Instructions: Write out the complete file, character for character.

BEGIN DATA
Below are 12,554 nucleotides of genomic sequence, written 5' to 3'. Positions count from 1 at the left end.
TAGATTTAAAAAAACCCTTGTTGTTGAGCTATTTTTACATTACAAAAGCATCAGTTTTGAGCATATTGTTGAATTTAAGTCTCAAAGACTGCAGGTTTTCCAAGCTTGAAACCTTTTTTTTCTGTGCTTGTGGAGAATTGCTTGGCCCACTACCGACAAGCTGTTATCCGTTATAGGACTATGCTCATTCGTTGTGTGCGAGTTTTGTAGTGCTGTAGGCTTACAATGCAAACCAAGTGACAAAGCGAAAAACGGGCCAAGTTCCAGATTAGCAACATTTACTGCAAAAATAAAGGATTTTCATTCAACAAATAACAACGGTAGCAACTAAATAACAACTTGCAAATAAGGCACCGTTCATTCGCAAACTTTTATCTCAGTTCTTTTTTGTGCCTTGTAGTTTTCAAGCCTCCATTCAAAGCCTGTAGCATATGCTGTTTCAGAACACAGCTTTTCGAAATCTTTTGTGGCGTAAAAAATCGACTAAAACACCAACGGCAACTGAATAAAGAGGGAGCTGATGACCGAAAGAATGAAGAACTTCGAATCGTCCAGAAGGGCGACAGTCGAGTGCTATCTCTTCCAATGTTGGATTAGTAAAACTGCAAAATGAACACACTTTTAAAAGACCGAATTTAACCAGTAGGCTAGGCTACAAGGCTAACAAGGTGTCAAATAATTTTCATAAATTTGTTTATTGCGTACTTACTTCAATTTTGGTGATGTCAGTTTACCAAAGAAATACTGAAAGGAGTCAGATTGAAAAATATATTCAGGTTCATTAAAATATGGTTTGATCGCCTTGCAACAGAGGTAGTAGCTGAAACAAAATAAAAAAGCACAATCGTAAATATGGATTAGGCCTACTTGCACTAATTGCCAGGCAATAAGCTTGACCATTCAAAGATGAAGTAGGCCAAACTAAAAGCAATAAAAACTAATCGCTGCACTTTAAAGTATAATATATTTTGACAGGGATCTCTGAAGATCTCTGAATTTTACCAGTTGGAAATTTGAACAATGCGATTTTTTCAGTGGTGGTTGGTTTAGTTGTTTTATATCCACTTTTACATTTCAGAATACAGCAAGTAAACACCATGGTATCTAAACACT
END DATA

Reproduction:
Below are 12,554 nucleotides of genomic sequence, written 5' to 3'. Positions count from 1 at the left end.
TAGATTTAAAAAAACCCTTGTTGTTGAGCTATTTTTACATTACAAAAGCATCAGTTTTGAGCATATTGTTGAATTTAAGTCTCAAAGACTGCAGGTTTTCCAAGCTTGAAACCTTTTTTTTCTGTGCTTGTGGAGAATTGCTTGGCCCACTACCGACAAGCTGTTATCCGTTATAGGACTATGCTCATTCGTTGTGTGCGAGTTTTGTAGTGCTGTAGGCTTACAATGCAAACCAAGTGACAAAGCGAAAAACGGGCCAAGTTCCAGATTAGCAACATTTACTGCAAAAATAAAGGATTTTCATTCAACAAATAACAACGGTAGCAACTAAATAACAACTTGCAAATAAGGCACCGTTCATTCGCAAACTTTTATCTCAGTTCTTTTTTGTGCCTTGTAGTTTTCAAGCCTCCATTCAAAGCCTGTAGCATATGCTGTTTCAGAACACAGCTTTTCGAAATCTTTTGTGGCGTAAAAAATCGACTAAAACACCAACGGCAACTGAATAAAGAGGGAGCTGATGACCGAAAGAATGAAGAACTTCGAATCGTCCAGAAGGGCGACAGTCGAGTGCTATCTCTTCCAATGTTGGATTAGTAAAACTGCAAAATGAACACACTTTTAAAAGACCGAATTTAACCAGTAGGCTAGGCTACAAGGCTAACAAGGTGTCAAATAATTTTCATAAATTTGTTTATTGCGTACTTACTTCAATTTTGGTGATGTCAGTTTACCAAAGAAATACTGAAAGGAGTCAGATTGAAAAATATATTCAGGTTCATTAAAATATGGTTTGATCGCCTTGCAACAGAGGTAGTAGCTGAAACAAAATAAAAAAGCACAATCGTAAATATGGATTAGGCCTACTTGCACTAATTGCCAGGCAATAAGCTTGACCATTCAAAGATGAAGTAGGCCAAACTAAAAGCAATAAAAACTAATCGCTGCACTTTAAAGTATAATATATTTTGACAGGGATCTCTGAAGATCTCTGAATTTTACCAGTTGGAAATTTGAACAATGCGATTTTTTCAGTGGTGGTTGGTTTAGTTGTTTTATATCCACTTTTACATTTCAGAATACAGCAAGTAAACACCATGGTATCTAAACACT